A whale carcass adrift in the Icelandic harbour of Hafnarfjörður was split in two by a controlled explosion on June 5, 2005. The remains were dragged out to sea; however, they soon drifted back, and eventually had to be tied down.[17]


In fiction

Exploding whales are a theme written about by several authors; their unusual, absurd, and highly improbable nature makes them an interesting topic. For instance, Australian children's book author Paul Jennings wrote a book called Uncanny!: Even More Surprising Stories that features a story about a father and son being given the task of blowing up a dead whale with gelignite. In Patrick O'Brian's short story Two's Company, written in 1937, a large whale is washed up against an isolated lighthouse occupied by two lighthouse keepers, creating a "seabird and shark feeding frenzy, not to mention an atrocious stench". The men beg for some explosives from the destroyer sent to re-supply them so they can dispose of the carcass. In Julian May's Saga of Pliocene Exile series, a trickster genius character named Aiken Drum blows up a beached whale-like creature on the planet Dalriada, causing messy and disgusting results.

While not strictly about an actual explosion, in Douglas Adams' The Hitchhiker's Guide to the Galaxy a sperm whale materializes in thin air above a distant planet, only to fall several miles to the ground, creating "a crater about a hundred and fifty yards wide" containing "the exploded carcass of a lonely sperm whale". The whale started life as an explosive: a nuclear missile, changed into a whale by the Infinite Improbability Drive. There is also a backreference to this literary incident in Fallout 2, a PC role-playing game popular in the late 1990s. In one of the random encounters of the game, the player faces a huge exploded corpse of a sperm whale in the middle of the desert.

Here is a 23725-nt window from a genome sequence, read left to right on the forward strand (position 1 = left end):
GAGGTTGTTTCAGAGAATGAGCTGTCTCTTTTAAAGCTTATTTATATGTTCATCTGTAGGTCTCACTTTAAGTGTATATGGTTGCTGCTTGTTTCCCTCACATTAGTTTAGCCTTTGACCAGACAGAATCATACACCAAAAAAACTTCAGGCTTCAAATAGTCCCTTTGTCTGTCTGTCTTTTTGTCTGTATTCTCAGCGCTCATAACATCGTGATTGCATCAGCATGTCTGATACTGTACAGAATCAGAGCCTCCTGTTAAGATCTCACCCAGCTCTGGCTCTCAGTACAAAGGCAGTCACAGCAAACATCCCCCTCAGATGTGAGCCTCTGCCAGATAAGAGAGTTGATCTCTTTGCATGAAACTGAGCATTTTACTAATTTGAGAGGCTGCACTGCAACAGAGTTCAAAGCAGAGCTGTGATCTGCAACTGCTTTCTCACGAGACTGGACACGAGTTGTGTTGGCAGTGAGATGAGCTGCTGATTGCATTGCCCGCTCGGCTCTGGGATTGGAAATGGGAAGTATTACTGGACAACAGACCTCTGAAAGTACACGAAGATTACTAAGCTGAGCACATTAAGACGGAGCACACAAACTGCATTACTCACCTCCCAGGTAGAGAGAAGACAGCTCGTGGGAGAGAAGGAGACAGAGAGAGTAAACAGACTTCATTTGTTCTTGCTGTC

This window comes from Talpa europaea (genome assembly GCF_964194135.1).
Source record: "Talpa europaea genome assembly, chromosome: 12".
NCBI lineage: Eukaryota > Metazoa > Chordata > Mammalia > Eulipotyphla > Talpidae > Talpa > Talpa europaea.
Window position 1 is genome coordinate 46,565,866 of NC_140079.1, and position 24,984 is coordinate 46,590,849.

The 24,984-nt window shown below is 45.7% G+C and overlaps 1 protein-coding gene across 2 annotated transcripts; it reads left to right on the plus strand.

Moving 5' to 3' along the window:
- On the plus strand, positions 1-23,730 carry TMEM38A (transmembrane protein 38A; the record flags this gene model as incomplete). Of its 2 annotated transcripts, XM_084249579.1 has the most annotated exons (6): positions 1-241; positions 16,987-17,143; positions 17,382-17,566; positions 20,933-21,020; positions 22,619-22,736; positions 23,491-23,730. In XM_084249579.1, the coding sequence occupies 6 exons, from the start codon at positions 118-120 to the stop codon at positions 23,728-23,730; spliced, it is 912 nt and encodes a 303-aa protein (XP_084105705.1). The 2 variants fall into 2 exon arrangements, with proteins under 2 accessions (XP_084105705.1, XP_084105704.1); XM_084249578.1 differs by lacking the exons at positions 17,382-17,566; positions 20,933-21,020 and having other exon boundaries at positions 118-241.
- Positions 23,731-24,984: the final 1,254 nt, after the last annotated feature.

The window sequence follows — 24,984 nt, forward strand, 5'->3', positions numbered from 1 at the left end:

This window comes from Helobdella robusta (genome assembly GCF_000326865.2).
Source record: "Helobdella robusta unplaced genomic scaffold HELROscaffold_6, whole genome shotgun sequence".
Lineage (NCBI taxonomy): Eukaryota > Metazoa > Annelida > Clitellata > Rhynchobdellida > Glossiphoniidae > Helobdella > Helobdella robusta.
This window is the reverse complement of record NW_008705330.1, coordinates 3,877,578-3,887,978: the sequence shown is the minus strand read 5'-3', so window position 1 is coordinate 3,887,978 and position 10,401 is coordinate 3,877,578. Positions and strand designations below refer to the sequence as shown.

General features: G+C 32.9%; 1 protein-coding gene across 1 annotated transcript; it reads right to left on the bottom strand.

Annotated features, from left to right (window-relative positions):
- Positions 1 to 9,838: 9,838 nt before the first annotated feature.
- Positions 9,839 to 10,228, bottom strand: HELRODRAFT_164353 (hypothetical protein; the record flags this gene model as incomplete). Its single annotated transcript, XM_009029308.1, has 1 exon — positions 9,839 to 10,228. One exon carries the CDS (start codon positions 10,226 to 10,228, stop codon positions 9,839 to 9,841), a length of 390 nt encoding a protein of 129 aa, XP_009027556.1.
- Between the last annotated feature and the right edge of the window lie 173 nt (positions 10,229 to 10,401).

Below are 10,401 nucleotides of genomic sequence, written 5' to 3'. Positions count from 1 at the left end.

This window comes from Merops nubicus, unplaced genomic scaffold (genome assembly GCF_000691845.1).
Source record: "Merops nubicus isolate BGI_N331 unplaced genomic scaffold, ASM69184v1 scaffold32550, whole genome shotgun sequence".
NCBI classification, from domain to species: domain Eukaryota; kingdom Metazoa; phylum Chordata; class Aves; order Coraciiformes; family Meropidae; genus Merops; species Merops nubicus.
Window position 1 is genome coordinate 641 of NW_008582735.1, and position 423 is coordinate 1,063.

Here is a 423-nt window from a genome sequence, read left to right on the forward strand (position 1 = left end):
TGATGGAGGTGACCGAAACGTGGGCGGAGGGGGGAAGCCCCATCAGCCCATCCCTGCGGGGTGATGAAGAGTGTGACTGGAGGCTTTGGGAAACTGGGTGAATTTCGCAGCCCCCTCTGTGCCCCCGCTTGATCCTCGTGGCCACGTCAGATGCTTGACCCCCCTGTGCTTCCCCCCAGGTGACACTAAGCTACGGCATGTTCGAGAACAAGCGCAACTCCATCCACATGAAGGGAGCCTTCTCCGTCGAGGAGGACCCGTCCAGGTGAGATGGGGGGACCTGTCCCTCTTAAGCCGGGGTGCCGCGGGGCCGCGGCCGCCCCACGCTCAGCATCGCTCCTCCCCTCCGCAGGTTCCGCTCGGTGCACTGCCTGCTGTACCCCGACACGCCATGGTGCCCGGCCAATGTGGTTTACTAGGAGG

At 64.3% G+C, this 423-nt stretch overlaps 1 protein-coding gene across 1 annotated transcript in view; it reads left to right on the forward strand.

See also



  1. Linnman, Paul and Doug Brazil, Chapter 7. Linnman contacted Dr. Bruce Mate, a marine biologist at the Hatfield Marine Science Center in Newport who was there that day. Dr. Mate says that it was not a gray whale, but was in fact a sperm whale.
  2. Oregon State Archives. Oregon Secretary of State, Archives Division, 1998. State Parks and Recreation Department - Agency History In the Oregon Blue Book online. Accessed September 22, 2006.
  3. The Oregon Department of Transportation (ODOT) is the parent department of both agencies.
  4. 4.0 4.1 Report by Paul Linnman (KATU TV), transcribed by Hackstadt, J.; Hackstadt, S. Annotated transcript of the video. theexplodingwhale.com Accessed January 8, 2007.
  5. 5.0 5.1 Mikkelson, Barbara; Mikkelson, David P. (March 19, 2000). Thar She Blows!. Critter Country. snopes.com. Retrieved on 2007-01-08.
  6. "Son of blubber". Oregon Department of Transportation employee newspaper, TranScript, July 1994. Accessed January 8, 2007.
  7. Steven Hackstadt, The Evidence, TheExplodingWhale.com Accessed November 7 2005; The Infamous Exploding Whale perp.com, Accessed June 6 2005).
  8. Peter van der Linden, Well, I'll be FAQ'ed., Google Groups, June 28 1991. Accessed June 6 2005.
  9. David P. Mikkelson, et al., Whale Blow Up, Google Groups, January 1992. Accessed June 6 2005.
  10. Hackstadt, J.; Hackstadt, S. The exploding whale website - definitive guide to the exploding whale of Oregon. Accessed January 8, 2007.
  11. Pan, Jason. "Sperm whale explodes in Tainan City". eTaiwanNews.com, January 27, 2004. Accessed January 8, 2007.
  12. "Whale explodes in Taiwanese city". BBC News, January 29, 2004. Accessed January 8, 2007.
  13. Timofei Byelo, "Explosives used to blow up whale in South Africa," Pravda. (accessed June 6 2005).
  14. "Beached whale killed with explosives". Sydney Morning Herald, September 15, 2005. Accessed January 8, 2007.
  15. "Stranded humpback dies". Dispatch.co.za, August 22, 2001. Accessed January 8, 2007.
  16. "Beached whale towed, blown up at sea". SABCnews.com, September 20, 2004. Accessed January 8, 2007.
  17. "Hvalhræ dregið út á haf og síðan aftur upp í fjöru". mbl.is, June 5, 2005 Accessed June 6, 2005.